[cgiapp] can AUTOLOAD sub be named AUTOLOAD?

Darin McBride dmcbride at naboo.to.org
Wed Apr 16 12:38:19 EDT 2008

On April 16, 2008 09:48:42 am Perrin Harkins wrote:
> >  But if the AUTOLOAD problem is a bug that can be fixed
> >  easily, then I'd rather do that than use this workaround.
> I have no idea if it's a bug or not, but a sub called AUTOLOAD has a
> well-known meaning in Perl which you are not entirely following here,
> and that seems very confusing to me.  It's kind of like wanting to
> call your custom cleanup method DESTROY.

This looks like a minor bug to me - CA is reusing a well-known meme in a way 
that doesn't quite work.  When I started using CA, the ability to just 
specify runmodes and subs that were the same name didn't exist, so having 
C<AUTOLOAD => \&catchall> was not any worse than also having to specify 
C<myrunmode => \&myrunmode>.  Now, there is an indirect implicit suggestion 
to use a sub called 'AUTOLOAD' to handle the 'AUTOLOAD' action, based on the 

           Often, it makes good organizational sense to have your run modes
           map to methods of the same name.  The array-ref interface provides
           a shortcut to that behavior while reducing verbosity of your code.

My suggestion is that AUTOLOAD is not, and never has been, a runmode.  No one 
should be able to load http://myapp.net/?rm=AUTOLOAD.  I've not tested to see 
if that actually calls the AUTOLOAD runmode or not, but it shouldn't.  (I 
suspect it does.)

Instead, if I want the fallback, I should not be setting a run_mode, I should 
be setting a fallback:


This is something that should be callable only in cases where the fallback is 

Something like this:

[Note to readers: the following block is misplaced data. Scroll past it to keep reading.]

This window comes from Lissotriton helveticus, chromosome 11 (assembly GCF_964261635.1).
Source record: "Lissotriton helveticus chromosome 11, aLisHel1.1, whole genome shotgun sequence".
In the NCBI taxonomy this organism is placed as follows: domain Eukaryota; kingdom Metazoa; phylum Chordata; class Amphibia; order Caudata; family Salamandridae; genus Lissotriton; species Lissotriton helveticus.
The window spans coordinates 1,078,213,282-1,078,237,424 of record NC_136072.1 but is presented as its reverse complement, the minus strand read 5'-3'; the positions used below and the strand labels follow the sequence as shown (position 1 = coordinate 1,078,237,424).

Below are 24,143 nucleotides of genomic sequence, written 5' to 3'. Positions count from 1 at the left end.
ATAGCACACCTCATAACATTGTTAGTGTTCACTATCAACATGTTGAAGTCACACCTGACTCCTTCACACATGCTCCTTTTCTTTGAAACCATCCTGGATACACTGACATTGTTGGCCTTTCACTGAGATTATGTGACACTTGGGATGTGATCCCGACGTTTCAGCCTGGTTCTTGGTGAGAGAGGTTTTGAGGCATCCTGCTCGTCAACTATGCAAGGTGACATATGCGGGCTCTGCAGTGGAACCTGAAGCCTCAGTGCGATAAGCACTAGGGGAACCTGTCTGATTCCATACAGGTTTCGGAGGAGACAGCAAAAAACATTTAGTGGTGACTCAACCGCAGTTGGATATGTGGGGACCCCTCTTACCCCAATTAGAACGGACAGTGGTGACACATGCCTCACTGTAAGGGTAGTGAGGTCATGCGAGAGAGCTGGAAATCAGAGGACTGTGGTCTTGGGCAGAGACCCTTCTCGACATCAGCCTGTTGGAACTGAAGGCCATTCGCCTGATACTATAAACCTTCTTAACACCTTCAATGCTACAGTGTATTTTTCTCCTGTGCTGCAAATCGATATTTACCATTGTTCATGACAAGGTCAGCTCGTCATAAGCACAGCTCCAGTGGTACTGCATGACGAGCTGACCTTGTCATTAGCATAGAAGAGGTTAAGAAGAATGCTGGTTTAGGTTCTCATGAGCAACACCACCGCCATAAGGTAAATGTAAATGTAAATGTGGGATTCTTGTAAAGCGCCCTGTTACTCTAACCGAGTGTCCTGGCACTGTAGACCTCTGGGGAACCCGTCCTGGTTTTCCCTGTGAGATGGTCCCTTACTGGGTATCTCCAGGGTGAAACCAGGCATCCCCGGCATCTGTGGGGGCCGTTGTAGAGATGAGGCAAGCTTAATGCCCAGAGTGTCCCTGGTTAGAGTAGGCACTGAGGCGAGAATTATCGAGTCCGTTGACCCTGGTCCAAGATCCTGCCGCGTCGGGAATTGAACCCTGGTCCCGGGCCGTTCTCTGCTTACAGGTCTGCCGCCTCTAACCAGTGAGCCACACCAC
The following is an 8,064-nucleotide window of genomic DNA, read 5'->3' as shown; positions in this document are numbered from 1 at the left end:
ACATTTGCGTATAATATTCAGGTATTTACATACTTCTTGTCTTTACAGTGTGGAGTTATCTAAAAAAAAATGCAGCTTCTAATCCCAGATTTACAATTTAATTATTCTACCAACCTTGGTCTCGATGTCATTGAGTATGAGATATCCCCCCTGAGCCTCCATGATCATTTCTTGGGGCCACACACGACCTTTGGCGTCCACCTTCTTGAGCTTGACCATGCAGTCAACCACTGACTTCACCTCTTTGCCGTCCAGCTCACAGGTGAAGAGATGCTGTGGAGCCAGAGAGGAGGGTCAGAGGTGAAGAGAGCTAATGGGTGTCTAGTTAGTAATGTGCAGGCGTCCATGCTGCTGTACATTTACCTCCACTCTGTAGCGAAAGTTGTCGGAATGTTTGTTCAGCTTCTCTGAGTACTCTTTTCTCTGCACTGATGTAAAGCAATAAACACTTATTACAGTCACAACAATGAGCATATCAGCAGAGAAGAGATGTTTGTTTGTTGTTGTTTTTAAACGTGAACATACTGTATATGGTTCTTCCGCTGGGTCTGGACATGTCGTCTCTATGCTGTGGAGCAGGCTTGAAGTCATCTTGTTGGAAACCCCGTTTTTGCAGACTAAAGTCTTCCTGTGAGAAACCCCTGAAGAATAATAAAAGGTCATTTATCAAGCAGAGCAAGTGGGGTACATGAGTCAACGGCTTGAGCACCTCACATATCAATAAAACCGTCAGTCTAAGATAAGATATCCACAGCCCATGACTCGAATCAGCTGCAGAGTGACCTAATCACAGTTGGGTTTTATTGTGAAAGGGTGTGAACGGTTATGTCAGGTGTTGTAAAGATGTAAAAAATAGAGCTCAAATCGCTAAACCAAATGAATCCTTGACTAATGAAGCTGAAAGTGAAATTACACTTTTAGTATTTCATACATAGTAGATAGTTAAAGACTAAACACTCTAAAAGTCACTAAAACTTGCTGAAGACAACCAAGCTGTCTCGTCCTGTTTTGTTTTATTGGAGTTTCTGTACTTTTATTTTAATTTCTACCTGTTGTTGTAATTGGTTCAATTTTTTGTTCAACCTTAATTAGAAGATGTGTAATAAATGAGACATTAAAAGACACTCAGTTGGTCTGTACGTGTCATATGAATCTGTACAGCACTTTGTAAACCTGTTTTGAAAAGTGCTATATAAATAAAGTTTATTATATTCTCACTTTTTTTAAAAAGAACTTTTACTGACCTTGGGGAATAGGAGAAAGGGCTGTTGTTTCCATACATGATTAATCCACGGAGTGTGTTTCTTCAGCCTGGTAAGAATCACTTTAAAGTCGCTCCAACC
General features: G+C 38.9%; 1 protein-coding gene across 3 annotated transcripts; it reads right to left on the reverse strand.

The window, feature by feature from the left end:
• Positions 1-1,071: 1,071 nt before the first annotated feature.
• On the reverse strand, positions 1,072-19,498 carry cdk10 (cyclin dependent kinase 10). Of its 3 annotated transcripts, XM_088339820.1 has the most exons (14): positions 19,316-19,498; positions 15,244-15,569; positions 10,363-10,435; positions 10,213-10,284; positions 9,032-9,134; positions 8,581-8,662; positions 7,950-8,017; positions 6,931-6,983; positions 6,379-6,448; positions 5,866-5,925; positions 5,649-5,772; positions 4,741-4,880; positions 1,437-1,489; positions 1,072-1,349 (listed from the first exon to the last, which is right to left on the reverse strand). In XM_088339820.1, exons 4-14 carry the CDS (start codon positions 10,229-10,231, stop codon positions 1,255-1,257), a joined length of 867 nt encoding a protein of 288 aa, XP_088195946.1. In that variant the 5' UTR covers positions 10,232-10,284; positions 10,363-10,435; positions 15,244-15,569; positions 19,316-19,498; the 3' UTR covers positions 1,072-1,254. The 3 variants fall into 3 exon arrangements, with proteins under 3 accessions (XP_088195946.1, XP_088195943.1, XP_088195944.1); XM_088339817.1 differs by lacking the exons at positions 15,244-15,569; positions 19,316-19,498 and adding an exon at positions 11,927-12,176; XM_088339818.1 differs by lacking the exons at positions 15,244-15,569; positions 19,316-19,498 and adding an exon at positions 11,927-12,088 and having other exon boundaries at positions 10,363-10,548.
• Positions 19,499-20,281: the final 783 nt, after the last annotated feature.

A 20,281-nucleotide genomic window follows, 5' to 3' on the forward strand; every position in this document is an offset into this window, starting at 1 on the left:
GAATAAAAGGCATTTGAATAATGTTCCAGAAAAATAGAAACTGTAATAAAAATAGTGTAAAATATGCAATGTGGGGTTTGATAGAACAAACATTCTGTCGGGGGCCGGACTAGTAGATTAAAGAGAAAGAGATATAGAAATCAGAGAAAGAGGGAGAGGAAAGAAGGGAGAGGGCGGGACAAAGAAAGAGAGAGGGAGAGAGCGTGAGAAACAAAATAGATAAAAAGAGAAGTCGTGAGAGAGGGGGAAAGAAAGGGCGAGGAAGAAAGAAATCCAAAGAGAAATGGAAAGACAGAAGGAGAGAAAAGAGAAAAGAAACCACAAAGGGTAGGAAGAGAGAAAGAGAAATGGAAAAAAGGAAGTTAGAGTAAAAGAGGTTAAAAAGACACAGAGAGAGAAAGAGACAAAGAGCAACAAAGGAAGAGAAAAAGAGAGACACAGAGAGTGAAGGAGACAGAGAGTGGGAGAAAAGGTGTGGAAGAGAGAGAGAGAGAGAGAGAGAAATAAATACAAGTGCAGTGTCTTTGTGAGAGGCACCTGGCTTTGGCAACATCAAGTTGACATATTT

--- Application.pm.orig	2008-04-16 10:15:17.000000000 -0600
+++ Application.pm	2008-04-16 10:32:13.000000000 -0600
@@ -135,14 +135,14 @@
 	my $rmeth;
 	my $autoload_mode = 0;
-	if (exists($rmodes{$rm})) {
+	if (exists($rmodes{$rm}) and $rm ne 'AUTOLOAD') {
 		$rmeth = $rmodes{$rm};
 	} else {
-		# Look for run mode "AUTOLOAD" before dieing
-		unless (exists($rmodes{'AUTOLOAD'})) {
+		# Look for fallback mode before dieing
+        $rmeth = $self->fallback_mode();
+		unless ($rmeth) {
 			croak("No such run mode '$rm'");
-		$rmeth = $rmodes{'AUTOLOAD'};
 		$autoload_mode = 1;
@@ -526,6 +526,24 @@
+sub fallback_mode {
+	my $self = shift;
+	my ($fallback_mode) = @_;
+	# First use?  Create new __FALLBACK_MODE
+	$self->{__FALLBACK_MODE} = undef unless (exists($self->{__FALLBACK_MODE}));
+	# If data is provided, set it.
+	if (defined($fallback_mode)) {
+		$self->{__FALLBACK_MODE} = $fallback_mode;
+	}
+    # if we have a fallback, use it, if we have the old deprecated
+    # AUTOLOAD mode, use that instead.
+    return $self->{__FALLBACK_MODE} || {$self->run_modes()}{AUTOLOAD};
 sub tmpl_path {
 	my $self = shift;
 	my ($tmpl_path) = @_;

Of course, CAP::AutoRunmode would need a flag for that, too - I'm not 
providing a sample patch for that ;-)

> Or maybe I just have a chip on my shoulder because I think obsession
> with syntax is one of the more self-destructive traits of the Perl
> community.

Sometimes that obsession finds holes.  And, depending on how poorly your 
autoload is written, that hole may be security-related.

But, in reality, syntax is about communication between author and computer.  
And clear, concise syntax is about maintainability.  I wish my coworkers were 
as concerned with syntax as many in the Perl community.

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